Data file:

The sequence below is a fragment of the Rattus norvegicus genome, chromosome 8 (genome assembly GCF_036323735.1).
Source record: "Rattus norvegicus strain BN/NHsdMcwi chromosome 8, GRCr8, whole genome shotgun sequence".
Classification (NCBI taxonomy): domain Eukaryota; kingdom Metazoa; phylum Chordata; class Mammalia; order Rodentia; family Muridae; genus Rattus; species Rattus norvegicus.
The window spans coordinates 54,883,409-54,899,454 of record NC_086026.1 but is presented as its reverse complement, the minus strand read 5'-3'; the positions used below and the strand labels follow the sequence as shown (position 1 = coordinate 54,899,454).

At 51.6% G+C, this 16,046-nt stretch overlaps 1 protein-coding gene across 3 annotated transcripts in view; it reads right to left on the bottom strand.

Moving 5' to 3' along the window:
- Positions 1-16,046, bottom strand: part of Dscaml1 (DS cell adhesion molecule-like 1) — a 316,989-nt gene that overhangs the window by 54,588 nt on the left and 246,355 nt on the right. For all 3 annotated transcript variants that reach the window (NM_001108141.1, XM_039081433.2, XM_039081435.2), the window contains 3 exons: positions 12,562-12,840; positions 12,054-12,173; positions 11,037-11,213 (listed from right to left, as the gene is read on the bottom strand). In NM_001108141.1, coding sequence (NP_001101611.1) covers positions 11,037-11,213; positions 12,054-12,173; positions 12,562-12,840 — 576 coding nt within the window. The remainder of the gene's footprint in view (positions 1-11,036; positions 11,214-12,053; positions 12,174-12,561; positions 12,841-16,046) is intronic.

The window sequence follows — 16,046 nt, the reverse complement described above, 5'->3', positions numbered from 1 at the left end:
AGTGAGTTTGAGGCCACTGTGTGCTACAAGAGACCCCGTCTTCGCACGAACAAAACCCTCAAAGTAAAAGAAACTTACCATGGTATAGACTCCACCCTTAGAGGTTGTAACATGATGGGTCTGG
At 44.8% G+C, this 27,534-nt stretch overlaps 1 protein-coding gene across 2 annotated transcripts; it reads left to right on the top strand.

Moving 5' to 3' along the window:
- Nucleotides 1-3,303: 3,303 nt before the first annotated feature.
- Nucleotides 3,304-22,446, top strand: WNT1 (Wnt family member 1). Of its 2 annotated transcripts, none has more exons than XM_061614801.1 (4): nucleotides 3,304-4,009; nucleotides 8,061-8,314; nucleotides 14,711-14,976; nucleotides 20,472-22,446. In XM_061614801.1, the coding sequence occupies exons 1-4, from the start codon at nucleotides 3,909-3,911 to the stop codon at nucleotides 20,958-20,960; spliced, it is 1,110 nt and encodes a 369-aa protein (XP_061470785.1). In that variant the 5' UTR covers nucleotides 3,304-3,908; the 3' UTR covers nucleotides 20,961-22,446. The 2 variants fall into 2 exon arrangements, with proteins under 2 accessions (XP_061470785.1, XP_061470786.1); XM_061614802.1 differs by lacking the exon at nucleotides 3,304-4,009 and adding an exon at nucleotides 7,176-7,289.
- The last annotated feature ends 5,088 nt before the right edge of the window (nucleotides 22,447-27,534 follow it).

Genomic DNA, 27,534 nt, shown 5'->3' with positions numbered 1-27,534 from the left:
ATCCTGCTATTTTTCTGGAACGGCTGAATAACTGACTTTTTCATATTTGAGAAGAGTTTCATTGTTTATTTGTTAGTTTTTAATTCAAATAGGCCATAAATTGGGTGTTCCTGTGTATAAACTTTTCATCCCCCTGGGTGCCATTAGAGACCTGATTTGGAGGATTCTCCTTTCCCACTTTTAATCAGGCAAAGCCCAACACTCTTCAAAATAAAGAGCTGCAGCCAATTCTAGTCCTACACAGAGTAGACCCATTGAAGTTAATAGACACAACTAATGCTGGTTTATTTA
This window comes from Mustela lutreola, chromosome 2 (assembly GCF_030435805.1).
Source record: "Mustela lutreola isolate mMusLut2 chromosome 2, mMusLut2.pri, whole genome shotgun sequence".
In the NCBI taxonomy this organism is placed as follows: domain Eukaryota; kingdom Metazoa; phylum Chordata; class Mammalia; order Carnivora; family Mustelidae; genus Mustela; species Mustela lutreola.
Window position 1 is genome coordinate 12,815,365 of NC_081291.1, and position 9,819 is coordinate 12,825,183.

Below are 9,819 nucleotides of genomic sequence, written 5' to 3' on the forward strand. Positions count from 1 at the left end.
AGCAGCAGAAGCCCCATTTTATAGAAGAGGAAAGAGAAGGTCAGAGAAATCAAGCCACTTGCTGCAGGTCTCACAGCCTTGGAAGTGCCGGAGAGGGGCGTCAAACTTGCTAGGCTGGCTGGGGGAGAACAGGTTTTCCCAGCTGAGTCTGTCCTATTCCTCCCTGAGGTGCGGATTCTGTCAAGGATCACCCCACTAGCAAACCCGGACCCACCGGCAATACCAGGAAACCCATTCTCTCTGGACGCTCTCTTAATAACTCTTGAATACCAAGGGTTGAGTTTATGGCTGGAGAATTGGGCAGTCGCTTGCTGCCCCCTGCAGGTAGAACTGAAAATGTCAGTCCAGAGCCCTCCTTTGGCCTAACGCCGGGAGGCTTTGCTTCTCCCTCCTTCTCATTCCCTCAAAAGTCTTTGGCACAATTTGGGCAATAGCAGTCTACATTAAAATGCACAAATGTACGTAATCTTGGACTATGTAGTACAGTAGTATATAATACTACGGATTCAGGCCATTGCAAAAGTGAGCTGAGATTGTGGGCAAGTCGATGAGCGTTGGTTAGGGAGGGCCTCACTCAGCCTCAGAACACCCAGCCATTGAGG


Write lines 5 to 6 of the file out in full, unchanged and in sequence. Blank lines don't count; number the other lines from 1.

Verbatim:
At 51.6% G+C, this 16,046-nt stretch overlaps 1 protein-coding gene across 3 annotated transcripts in view; it reads right to left on the bottom strand.

Moving 5' to 3' along the window: